What is tooth decay and why does it happen?

The part of your tooth structure that you can see in your mouth above the gum is made of different layers which are called enamel, dentine and pulp. Enamel is the hardest, strongest layer on the outside of the tooth. The inner layer is called dentine- this layer is not as strong as the outside layer. The innermost layer is called the pulp which contains the nerves and blood supply of the tooth. The tooth also has roots which are embedded in the jaw bone, they also contain the nerve and blood supply of the tooth. Have a look at the image below:

When you have frequent sugars in the diet such as sweets, chocolates, fizzy drinks, squash, tea/coffee with sugar, dried fruits, sugary cereals and so much more, these sugars fuel bacteria in the mouth to produce acids- which attack your teeth! The teeth then start to decay which is breakdown and weakening of the teeth, sometimes holes may start to form and often we call these “cavities" or "caries”. The teeth breakdown even faster when they are also not being cleaned very well.

What does decay look like? Sometimes you might see a brown soft hole in your tooth like the image below, sometimes you might see a very white area on the tooth which has decay inside of the tooth.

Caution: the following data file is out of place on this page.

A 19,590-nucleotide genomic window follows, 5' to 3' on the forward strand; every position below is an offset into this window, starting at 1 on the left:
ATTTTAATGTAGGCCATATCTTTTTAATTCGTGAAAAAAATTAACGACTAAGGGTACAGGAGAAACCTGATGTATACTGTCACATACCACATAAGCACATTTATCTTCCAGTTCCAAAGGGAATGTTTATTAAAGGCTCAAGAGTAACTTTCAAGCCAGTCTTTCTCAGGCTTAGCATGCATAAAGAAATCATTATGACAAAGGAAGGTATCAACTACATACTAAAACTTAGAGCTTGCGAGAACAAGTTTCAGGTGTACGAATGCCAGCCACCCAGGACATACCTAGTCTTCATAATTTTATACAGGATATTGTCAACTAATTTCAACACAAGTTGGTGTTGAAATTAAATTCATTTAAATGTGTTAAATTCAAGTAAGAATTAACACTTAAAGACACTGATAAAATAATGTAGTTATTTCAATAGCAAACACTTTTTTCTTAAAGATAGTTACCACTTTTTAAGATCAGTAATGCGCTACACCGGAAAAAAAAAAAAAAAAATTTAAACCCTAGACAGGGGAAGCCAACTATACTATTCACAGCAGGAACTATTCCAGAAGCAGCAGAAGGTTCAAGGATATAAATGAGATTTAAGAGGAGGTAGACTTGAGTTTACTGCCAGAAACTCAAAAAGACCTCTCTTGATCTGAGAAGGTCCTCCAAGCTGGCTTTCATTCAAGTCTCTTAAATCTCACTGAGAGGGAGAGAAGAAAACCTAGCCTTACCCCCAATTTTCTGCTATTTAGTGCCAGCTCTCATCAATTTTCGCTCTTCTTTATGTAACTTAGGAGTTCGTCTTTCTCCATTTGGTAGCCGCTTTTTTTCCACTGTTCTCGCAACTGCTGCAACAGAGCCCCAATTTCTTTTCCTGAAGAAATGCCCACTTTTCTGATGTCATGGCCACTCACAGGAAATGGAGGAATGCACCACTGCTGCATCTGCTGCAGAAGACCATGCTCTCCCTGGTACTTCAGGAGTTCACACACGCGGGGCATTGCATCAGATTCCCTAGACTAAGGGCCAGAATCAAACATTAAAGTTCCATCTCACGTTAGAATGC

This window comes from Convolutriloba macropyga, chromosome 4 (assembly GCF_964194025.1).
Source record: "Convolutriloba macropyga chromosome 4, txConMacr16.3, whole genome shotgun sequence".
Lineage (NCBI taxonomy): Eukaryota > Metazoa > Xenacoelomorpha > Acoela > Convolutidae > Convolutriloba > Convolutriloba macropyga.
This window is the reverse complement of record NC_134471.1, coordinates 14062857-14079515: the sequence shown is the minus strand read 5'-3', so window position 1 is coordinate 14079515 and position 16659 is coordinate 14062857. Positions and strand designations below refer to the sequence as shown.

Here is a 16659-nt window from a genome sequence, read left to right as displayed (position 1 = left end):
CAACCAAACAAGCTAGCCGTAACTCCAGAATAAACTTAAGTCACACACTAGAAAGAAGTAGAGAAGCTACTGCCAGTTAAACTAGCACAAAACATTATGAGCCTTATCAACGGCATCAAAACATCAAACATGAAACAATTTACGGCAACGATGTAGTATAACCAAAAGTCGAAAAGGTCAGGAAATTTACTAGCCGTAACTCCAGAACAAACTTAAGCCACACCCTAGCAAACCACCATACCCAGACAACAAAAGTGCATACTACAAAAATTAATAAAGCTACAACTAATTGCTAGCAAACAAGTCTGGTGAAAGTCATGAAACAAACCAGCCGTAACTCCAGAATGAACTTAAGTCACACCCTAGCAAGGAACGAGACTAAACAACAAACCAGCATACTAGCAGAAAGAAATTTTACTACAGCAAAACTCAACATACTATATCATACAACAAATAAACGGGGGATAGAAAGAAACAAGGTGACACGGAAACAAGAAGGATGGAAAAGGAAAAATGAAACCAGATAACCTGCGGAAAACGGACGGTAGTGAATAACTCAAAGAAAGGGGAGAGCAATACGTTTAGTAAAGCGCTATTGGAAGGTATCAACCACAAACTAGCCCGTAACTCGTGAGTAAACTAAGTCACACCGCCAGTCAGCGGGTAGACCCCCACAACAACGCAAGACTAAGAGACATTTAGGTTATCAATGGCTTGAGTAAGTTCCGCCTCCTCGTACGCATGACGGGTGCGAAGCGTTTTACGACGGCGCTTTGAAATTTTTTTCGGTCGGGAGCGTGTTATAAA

Will I always notice that I have decay in my teeth if this happens? No not always, sometimes this happens in between the teeth where you cannot see it or under the hard outer layer of the tooth where only a dentist might see it. Regular examination/check-up appointments with your dentist will help to check if you have tooth decay.

Will I need any X-rays? Yes, sometimes the dentist may advise to have X-rays taken to check if you have any hidden tooth decay.

Will it hurt if I develop tooth decay? Tooth decay in the very early stages often doesn’t hurt at all, however some patients may get some pain when drinking or eating.

Will it hurt if the decay gets a lot worse? Yes, if the decay gets worse you can start getting toothache and this can be pain that is there all the time and you may need to contact us for an urgent appointment.

We recommend that you attend for your dental check-ups regularly or as often as your dentist advices you to come in. This is so that the dentist can pick up on early tooth decay and offer you preventative advice and possible treatment before any tooth decay occurs or before it becomes any worse. This would mean less treatment needed and remaining free of dental pain!